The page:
Byline: David Bauerlein
Shoppers looking for ways to stretch their budgets might be interested in those widely offered "same as cash" promotions that charge no interest if payments are made on time.
If you play your cards right, it's an attractive offer because you'll have time - three months, six months, a year, two years - to make payments without incurring the interest charges that come from swiping a bank-issued credit card.
But shoppers have discovered the hard way that there is a costly side to those deferred payment plans. If you fail to make the payment on time, a steep interest rate kicks in. The rate will vary by contract, but it's usually 24 percent to 30 percent, said Anita McKinney, who teaches financial education courses for the Duval County Extension Service.
Even worse for your household budget, the interest rate will often be applied to your purchase from the day you bought it. It won't matter if you've already paid off some or most of the cost. You'll still be charged interest on the entire purchase amount back to day one.
"It's not cheap money if you don't pay it off," McKinney said. "That's the real pitfall."
Earlier this year, the Federal Reserve considered banning those no-interest payment plans but decided to allow them provided there is more disclosure to consumers. Retailers argued the "same as cash" promotion is an option that benefits consumers overall. For instance, Sears Holding Corp. said more than 70 percent of its customers pay what's owed before interest charges are added to the bill.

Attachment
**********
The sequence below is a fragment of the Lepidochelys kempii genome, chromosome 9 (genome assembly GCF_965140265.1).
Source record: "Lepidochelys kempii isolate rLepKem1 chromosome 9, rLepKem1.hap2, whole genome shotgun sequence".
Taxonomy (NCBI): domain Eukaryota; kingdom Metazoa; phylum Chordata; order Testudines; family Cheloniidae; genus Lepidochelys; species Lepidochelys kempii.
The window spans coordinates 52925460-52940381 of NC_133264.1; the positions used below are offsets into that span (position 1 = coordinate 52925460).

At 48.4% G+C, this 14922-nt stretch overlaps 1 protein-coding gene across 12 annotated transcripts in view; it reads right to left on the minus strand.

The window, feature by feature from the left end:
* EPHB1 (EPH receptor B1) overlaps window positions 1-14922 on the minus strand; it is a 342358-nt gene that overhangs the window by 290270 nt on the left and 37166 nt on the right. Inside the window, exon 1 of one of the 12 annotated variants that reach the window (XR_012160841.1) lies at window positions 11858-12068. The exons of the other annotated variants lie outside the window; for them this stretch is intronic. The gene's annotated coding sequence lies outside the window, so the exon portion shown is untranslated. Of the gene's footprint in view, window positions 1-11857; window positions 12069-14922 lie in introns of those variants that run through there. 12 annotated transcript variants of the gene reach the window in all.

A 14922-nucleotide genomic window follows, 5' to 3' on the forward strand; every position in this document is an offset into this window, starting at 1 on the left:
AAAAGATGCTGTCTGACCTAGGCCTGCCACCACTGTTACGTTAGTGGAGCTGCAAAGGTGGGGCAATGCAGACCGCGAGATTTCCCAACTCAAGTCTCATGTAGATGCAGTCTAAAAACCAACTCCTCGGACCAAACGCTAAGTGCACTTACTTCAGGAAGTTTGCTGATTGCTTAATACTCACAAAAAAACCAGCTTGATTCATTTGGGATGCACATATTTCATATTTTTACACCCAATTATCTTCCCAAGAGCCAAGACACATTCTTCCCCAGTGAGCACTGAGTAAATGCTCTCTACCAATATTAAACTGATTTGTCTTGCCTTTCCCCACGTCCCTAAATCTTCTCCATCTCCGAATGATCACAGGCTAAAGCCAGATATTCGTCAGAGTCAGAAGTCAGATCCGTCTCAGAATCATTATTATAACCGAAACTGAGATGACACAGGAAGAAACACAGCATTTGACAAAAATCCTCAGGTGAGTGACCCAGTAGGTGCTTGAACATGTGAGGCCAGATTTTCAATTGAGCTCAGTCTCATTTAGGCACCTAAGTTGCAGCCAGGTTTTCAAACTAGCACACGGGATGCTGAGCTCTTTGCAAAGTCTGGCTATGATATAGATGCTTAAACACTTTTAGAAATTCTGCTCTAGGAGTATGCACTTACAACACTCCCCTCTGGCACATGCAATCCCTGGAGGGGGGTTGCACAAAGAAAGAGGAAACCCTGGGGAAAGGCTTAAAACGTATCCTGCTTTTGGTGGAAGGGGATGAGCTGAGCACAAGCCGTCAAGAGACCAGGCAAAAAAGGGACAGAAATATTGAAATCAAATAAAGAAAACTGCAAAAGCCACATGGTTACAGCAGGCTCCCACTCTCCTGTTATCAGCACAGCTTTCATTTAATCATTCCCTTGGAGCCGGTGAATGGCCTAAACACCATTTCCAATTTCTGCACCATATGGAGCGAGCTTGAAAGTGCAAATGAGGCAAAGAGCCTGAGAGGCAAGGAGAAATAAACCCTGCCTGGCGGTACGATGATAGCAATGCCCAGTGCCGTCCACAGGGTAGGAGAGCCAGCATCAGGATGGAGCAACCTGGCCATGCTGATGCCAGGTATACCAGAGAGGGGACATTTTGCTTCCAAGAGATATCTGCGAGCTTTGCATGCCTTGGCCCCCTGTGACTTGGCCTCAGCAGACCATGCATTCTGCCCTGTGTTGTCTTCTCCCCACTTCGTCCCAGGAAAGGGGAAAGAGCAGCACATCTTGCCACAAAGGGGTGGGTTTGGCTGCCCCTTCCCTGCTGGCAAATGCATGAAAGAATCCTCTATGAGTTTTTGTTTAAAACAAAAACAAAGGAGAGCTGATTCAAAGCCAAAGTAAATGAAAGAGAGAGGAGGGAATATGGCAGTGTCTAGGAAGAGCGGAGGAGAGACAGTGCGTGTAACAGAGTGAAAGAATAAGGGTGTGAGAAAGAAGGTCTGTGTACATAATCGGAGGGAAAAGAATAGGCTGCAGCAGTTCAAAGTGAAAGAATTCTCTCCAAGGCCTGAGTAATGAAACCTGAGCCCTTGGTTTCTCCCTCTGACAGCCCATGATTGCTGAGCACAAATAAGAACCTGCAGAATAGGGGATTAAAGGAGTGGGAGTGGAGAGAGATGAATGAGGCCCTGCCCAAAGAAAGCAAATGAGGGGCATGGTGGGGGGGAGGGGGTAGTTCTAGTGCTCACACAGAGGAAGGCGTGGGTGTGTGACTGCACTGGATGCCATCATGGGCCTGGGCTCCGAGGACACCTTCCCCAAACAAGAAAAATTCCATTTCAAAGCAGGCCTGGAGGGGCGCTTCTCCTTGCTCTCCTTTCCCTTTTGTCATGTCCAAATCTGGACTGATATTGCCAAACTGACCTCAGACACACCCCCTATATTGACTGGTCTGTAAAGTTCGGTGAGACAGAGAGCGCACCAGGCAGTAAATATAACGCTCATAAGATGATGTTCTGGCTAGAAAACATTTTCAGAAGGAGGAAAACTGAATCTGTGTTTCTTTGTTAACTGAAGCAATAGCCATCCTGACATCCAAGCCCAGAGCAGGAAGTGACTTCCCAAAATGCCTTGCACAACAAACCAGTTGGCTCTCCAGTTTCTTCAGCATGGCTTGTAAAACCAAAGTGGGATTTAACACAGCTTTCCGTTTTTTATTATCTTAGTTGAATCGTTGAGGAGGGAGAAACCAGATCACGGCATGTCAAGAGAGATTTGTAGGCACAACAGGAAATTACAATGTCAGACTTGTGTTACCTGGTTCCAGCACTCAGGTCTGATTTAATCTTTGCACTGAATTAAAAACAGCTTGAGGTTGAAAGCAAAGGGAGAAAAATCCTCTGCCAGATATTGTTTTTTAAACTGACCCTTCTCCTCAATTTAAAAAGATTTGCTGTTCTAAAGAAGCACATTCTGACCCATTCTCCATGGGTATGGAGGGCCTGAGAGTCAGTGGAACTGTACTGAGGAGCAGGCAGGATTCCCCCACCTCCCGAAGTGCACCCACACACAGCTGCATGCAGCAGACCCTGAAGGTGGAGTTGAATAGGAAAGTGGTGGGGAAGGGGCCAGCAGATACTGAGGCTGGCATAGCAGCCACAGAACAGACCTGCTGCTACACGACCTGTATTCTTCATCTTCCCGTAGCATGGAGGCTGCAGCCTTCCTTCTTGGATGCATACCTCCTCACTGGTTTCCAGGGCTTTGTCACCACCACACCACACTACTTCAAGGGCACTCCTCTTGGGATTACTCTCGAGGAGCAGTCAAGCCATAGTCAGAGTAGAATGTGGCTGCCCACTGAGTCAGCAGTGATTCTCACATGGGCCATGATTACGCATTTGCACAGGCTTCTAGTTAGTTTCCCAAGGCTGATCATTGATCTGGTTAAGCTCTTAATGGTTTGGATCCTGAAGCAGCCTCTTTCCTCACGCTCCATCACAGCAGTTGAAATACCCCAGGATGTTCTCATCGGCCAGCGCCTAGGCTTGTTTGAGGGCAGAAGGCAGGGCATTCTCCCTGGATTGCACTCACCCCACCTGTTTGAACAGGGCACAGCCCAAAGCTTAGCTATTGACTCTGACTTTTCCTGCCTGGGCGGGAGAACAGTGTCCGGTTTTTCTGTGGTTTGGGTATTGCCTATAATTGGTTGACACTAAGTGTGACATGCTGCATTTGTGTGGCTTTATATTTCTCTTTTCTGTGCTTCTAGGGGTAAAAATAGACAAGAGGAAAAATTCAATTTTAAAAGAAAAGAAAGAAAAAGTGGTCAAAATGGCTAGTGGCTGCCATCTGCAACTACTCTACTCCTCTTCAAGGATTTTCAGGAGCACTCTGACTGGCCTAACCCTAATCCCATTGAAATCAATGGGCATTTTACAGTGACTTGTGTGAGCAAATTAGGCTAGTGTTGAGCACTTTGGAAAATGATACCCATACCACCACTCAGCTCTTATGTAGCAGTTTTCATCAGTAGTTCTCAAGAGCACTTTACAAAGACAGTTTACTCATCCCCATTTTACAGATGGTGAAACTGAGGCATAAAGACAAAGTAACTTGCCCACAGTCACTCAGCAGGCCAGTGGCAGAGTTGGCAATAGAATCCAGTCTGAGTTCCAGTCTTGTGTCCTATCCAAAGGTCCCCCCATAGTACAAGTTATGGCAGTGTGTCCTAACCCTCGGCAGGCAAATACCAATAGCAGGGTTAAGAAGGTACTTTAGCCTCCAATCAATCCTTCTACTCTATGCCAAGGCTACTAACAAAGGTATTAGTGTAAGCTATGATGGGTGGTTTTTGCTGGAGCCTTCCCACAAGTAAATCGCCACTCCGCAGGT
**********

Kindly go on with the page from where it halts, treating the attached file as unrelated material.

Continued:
So how can you keep from falling into the group that gets whacked by finance charges?
For starters, understand what will trigger that charge being added to your bill. The promotion might say "No Interest if Paid in full 12 months." That's one deadline. But the contract also might impose the interest charge if you fail to make monthly payments during that 12-month period. Don't expect the company to cut you slack on the payment dates. Good intentions don't count. If you're not organized with your personal finances, the no-interest plan will probably come back to bite you.
Even if the contract doesn't mandate monthly payments, you should still budget regular payments so you're not caught short when the interest-free period ends.
Also, find out when the clock starts running on the interest charge. If it goes back to day one of the purchase, the finance charge will cost you more - maybe a lot more - than if the interest only applies to what you still owe after missing a payment deadline. For example, let's say the cost is $1,000 and you've paid off $500 when you miss the deadline. …